City) is probably the greatest places to learn another language.Reading your statements I do not feel I'am too old at
forty years old to learn other languages.I just wish I would have started sooner!Actually because I have been around
spanish speakers from half of my family.I'am finding learning Spanish extremely easy.Cantonese not easy.Yet I see
myself mastering it.My goal is to study two languages at a time.I will make sure they are not related though to
avoid confusion.So far my goals are Spanish,Portuguese,Catalan,Sicilian,Italian,French,Mandarin, Cantonese,and
Japanese.I think I could accomplish this in twenty years or less.Thanks for your input and posts!        Billy


Hello Billy,

I'm sorry for the late reply. I've been kind of busy.

I'm happy to hear that you've decided to start learning foreign languages. I'm sure you will be good at learning them since you are serious about learning them.

I don't think age matters. Children may be able to learn languages faster, but I think anyone has the ability to learn a foreign language.

I've been to New York several times and I must say, that's a really good place to live, for a person who is into foreign languages. When I went there, I didn't want to come back to Ohio!

Well, good luck on your language studies and if you have any questions,I will be happy to answer them. Take care Billy.

Best,

Moses McCormick
2 persons have voted this message useful



laoshu505000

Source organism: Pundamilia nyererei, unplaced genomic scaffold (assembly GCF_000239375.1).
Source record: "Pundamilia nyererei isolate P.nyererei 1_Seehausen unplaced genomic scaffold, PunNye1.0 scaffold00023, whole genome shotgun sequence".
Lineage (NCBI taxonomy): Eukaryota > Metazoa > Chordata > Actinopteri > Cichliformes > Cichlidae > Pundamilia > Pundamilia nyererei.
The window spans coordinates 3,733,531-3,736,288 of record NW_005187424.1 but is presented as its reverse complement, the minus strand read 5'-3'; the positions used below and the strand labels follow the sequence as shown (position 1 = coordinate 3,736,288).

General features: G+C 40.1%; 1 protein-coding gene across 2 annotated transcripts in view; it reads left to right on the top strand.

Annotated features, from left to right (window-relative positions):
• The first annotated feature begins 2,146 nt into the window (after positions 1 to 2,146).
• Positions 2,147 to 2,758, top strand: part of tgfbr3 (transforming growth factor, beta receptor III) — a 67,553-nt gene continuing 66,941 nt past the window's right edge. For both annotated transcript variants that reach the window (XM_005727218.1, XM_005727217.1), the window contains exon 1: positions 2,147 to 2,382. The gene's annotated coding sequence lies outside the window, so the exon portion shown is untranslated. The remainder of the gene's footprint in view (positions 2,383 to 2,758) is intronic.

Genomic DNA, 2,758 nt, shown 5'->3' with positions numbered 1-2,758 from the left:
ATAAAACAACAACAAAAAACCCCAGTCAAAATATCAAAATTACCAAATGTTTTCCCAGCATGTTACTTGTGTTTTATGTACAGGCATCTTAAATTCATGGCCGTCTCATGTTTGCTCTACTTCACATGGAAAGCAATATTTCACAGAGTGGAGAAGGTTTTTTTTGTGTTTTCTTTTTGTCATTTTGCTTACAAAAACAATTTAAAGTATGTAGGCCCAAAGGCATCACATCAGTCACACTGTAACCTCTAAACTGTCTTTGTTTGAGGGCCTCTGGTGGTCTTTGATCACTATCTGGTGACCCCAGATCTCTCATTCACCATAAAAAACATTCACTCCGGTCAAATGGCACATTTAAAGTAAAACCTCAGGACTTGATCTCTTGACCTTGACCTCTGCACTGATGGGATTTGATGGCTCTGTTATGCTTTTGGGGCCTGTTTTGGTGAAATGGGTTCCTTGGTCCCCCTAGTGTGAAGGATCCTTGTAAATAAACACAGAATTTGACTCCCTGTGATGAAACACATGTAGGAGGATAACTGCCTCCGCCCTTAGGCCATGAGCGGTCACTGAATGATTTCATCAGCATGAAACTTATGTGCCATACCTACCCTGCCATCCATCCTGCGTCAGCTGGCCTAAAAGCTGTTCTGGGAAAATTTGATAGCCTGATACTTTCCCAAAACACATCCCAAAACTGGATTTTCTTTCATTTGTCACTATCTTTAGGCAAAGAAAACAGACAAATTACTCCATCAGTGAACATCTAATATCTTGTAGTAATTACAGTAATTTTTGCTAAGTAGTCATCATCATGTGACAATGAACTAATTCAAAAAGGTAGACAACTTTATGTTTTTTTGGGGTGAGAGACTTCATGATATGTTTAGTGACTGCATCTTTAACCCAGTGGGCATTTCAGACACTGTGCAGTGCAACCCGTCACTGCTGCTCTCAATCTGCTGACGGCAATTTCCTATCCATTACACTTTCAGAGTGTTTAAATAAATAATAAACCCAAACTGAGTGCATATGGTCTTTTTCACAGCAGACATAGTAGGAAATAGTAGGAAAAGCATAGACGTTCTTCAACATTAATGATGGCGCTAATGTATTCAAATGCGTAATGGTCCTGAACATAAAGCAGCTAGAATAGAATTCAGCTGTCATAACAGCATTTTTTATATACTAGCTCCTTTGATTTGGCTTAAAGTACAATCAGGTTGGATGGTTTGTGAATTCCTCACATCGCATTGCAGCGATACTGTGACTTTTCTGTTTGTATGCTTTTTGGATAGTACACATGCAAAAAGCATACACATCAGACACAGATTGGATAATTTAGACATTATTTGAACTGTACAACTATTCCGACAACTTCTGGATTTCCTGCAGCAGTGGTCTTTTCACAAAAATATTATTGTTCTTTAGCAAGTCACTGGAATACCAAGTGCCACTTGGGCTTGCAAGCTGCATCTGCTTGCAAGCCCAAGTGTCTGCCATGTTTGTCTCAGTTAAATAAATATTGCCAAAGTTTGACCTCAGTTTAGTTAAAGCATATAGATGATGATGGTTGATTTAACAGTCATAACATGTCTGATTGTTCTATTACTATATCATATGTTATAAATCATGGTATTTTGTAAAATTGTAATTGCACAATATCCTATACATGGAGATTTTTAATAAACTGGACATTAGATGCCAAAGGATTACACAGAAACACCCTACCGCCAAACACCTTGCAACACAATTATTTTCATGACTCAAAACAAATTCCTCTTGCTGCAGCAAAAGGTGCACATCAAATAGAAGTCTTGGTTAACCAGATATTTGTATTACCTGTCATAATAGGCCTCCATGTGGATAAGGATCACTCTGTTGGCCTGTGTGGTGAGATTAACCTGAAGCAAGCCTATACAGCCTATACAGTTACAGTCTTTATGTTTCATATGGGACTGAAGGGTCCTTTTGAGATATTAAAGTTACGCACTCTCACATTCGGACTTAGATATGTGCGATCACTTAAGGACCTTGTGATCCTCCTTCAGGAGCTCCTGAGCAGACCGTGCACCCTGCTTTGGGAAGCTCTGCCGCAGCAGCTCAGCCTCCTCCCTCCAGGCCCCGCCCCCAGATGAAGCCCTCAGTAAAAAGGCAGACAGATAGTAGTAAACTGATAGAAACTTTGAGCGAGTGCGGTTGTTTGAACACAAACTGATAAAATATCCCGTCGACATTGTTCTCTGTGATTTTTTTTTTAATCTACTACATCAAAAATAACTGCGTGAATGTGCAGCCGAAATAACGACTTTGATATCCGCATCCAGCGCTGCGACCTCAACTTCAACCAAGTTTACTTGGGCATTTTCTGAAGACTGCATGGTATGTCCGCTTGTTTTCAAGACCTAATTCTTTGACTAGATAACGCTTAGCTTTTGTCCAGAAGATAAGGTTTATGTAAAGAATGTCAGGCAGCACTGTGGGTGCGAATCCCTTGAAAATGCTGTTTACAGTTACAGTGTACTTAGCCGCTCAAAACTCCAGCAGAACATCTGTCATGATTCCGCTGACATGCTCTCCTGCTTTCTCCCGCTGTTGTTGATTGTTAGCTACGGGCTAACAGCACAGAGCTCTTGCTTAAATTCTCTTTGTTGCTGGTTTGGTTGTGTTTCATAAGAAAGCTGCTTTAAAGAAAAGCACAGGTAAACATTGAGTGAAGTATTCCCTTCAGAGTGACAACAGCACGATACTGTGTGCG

Senior Member
United States
Joined 4320 days ago

121 posts - 231 votes 
Speaks: English*

 
 Message 38 of 221
01 March 2009 at 11:30pm | IP Logged 
Stephen wrote:
Hi Moses
Kudos to you.
This is an exceptional achievement.
It's inspiring to see such success in language learning.
I am particularly interested in your points made on this discussion. I'm not exactly sure about this, but I think you employ something very similar to Pareto's law or the 80/20 rule when it comes to language learning. I conclude this as your success is unquestionable and secondly you admit to cutting out of your learning the peripheral material and going straight to the stuff that will assist you. In this way you are undoubtedly one of the 20%(ish) of language learners who achieve more language than the whole of the 80% put together. Or another way of saying this is that the inefficient of us (the 80%) learn only around 20% of accumulated language knowledge.